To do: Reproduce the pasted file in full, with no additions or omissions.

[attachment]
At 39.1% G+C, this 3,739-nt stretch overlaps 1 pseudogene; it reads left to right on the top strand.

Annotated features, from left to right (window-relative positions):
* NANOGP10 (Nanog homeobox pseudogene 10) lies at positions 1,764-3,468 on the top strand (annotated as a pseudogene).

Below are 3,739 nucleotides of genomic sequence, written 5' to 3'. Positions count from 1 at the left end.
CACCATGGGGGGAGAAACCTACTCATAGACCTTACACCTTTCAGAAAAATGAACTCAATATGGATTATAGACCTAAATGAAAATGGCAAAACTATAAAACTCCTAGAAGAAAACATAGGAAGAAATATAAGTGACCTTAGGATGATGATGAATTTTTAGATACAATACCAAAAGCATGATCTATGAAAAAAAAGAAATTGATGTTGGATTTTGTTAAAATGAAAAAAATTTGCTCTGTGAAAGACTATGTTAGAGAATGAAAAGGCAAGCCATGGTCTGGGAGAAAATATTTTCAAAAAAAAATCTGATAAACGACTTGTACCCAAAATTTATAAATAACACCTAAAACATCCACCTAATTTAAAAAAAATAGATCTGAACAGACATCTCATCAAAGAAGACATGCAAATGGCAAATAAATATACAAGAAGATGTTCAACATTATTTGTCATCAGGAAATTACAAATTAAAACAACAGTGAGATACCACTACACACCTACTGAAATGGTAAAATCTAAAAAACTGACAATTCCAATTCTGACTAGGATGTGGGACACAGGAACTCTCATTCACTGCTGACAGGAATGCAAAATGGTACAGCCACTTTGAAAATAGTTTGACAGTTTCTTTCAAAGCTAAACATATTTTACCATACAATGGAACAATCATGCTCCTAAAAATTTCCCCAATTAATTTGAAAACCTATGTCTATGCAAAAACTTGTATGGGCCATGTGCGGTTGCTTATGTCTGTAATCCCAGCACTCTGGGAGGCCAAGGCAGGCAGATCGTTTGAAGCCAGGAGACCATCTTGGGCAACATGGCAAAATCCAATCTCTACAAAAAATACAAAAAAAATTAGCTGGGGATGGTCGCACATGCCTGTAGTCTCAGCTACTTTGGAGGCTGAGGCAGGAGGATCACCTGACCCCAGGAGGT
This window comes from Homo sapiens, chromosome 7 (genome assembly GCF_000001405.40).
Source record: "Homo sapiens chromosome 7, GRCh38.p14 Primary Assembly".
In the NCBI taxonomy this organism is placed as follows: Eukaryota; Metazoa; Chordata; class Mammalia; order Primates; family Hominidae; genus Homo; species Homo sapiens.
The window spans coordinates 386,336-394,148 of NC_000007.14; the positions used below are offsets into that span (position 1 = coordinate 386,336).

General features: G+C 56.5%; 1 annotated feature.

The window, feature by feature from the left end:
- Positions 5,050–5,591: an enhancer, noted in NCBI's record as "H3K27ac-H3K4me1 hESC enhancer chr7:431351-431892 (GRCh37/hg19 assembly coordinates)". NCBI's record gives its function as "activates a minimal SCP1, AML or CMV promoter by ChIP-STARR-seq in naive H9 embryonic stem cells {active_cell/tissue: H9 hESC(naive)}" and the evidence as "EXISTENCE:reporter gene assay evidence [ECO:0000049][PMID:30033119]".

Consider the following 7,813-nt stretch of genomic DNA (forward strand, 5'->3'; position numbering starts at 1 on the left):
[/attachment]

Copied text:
At 39.1% G+C, this 3,739-nt stretch overlaps 1 pseudogene; it reads left to right on the top strand.

Annotated features, from left to right (window-relative positions):
* NANOGP10 (Nanog homeobox pseudogene 10) lies at positions 1,764-3,468 on the top strand (annotated as a pseudogene).

Below are 3,739 nucleotides of genomic sequence, written 5' to 3'. Positions count from 1 at the left end.
CACCATGGGGGGAGAAACCTACTCATAGACCTTACACCTTTCAGAAAAATGAACTCAATATGGATTATAGACCTAAATGAAAATGGCAAAACTATAAAACTCCTAGAAGAAAACATAGGAAGAAATATAAGTGACCTTAGGATGATGATGAATTTTTAGATACAATACCAAAAGCATGATCTATGAAAAAAAAGAAATTGATGTTGGATTTTGTTAAAATGAAAAAAATTTGCTCTGTGAAAGACTATGTTAGAGAATGAAAAGGCAAGCCATGGTCTGGGAGAAAATATTTTCAAAAAAAAATCTGATAAACGACTTGTACCCAAAATTTATAAATAACACCTAAAACATCCACCTAATTTAAAAAAAATAGATCTGAACAGACATCTCATCAAAGAAGACATGCAAATGGCAAATAAATATACAAGAAGATGTTCAACATTATTTGTCATCAGGAAATTACAAATTAAAACAACAGTGAGATACCACTACACACCTACTGAAATGGTAAAATCTAAAAAACTGACAATTCCAATTCTGACTAGGATGTGGGACACAGGAACTCTCATTCACTGCTGACAGGAATGCAAAATGGTACAGCCACTTTGAAAATAGTTTGACAGTTTCTTTCAAAGCTAAACATATTTTACCATACAATGGAACAATCATGCTCCTAAAAATTTCCCCAATTAATTTGAAAACCTATGTCTATGCAAAAACTTGTATGGGCCATGTGCGGTTGCTTATGTCTGTAATCCCAGCACTCTGGGAGGCCAAGGCAGGCAGATCGTTTGAAGCCAGGAGACCATCTTGGGCAACATGGCAAAATCCAATCTCTACAAAAAATACAAAAAAAATTAGCTGGGGATGGTCGCACATGCCTGTAGTCTCAGCTACTTTGGAGGCTGAGGCAGGAGGATCACCTGACCCCAGGAGGT
This window comes from Homo sapiens, chromosome 7 (genome assembly GCF_000001405.40).
Source record: "Homo sapiens chromosome 7, GRCh38.p14 Primary Assembly".
In the NCBI taxonomy this organism is placed as follows: Eukaryota; Metazoa; Chordata; class Mammalia; order Primates; family Hominidae; genus Homo; species Homo sapiens.
The window spans coordinates 386,336-394,148 of NC_000007.14; the positions used below are offsets into that span (position 1 = coordinate 386,336).

General features: G+C 56.5%; 1 annotated feature.

The window, feature by feature from the left end:
- Positions 5,050–5,591: an enhancer, noted in NCBI's record as "H3K27ac-H3K4me1 hESC enhancer chr7:431351-431892 (GRCh37/hg19 assembly coordinates)". NCBI's record gives its function as "activates a minimal SCP1, AML or CMV promoter by ChIP-STARR-seq in naive H9 embryonic stem cells {active_cell/tissue: H9 hESC(naive)}" and the evidence as "EXISTENCE:reporter gene assay evidence [ECO:0000049][PMID:30033119]".

Consider the following 7,813-nt stretch of genomic DNA (forward strand, 5'->3'; position numbering starts at 1 on the left):